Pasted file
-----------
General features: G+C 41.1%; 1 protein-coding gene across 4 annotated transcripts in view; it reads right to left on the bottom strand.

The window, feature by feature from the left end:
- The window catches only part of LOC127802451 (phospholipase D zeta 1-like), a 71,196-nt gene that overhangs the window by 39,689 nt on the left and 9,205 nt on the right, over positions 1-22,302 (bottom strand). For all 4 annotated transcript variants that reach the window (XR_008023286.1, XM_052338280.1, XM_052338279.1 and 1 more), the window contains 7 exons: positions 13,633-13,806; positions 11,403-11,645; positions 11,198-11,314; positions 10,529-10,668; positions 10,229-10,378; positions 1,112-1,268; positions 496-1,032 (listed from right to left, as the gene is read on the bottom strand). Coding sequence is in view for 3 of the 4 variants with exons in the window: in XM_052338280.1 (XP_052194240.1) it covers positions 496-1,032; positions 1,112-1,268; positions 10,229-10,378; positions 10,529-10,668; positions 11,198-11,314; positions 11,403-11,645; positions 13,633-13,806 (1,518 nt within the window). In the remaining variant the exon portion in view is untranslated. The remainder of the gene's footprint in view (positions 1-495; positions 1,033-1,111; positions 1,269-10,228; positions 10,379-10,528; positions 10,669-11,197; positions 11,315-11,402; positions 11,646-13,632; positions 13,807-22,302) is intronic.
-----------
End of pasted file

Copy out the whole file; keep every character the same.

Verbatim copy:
General features: G+C 41.1%; 1 protein-coding gene across 4 annotated transcripts in view; it reads right to left on the bottom strand.

The window, feature by feature from the left end:
- The window catches only part of LOC127802451 (phospholipase D zeta 1-like), a 71,196-nt gene that overhangs the window by 39,689 nt on the left and 9,205 nt on the right, over positions 1-22,302 (bottom strand). For all 4 annotated transcript variants that reach the window (XR_008023286.1, XM_052338280.1, XM_052338279.1 and 1 more), the window contains 7 exons: positions 13,633-13,806; positions 11,403-11,645; positions 11,198-11,314; positions 10,529-10,668; positions 10,229-10,378; positions 1,112-1,268; positions 496-1,032 (listed from right to left, as the gene is read on the bottom strand). Coding sequence is in view for 3 of the 4 variants with exons in the window: in XM_052338280.1 (XP_052194240.1) it covers positions 496-1,032; positions 1,112-1,268; positions 10,229-10,378; positions 10,529-10,668; positions 11,198-11,314; positions 11,403-11,645; positions 13,633-13,806 (1,518 nt within the window). In the remaining variant the exon portion in view is untranslated. The remainder of the gene's footprint in view (positions 1-495; positions 1,033-1,111; positions 1,269-10,228; positions 10,379-10,528; positions 10,669-11,197; positions 11,315-11,402; positions 11,646-13,632; positions 13,807-22,302) is intronic.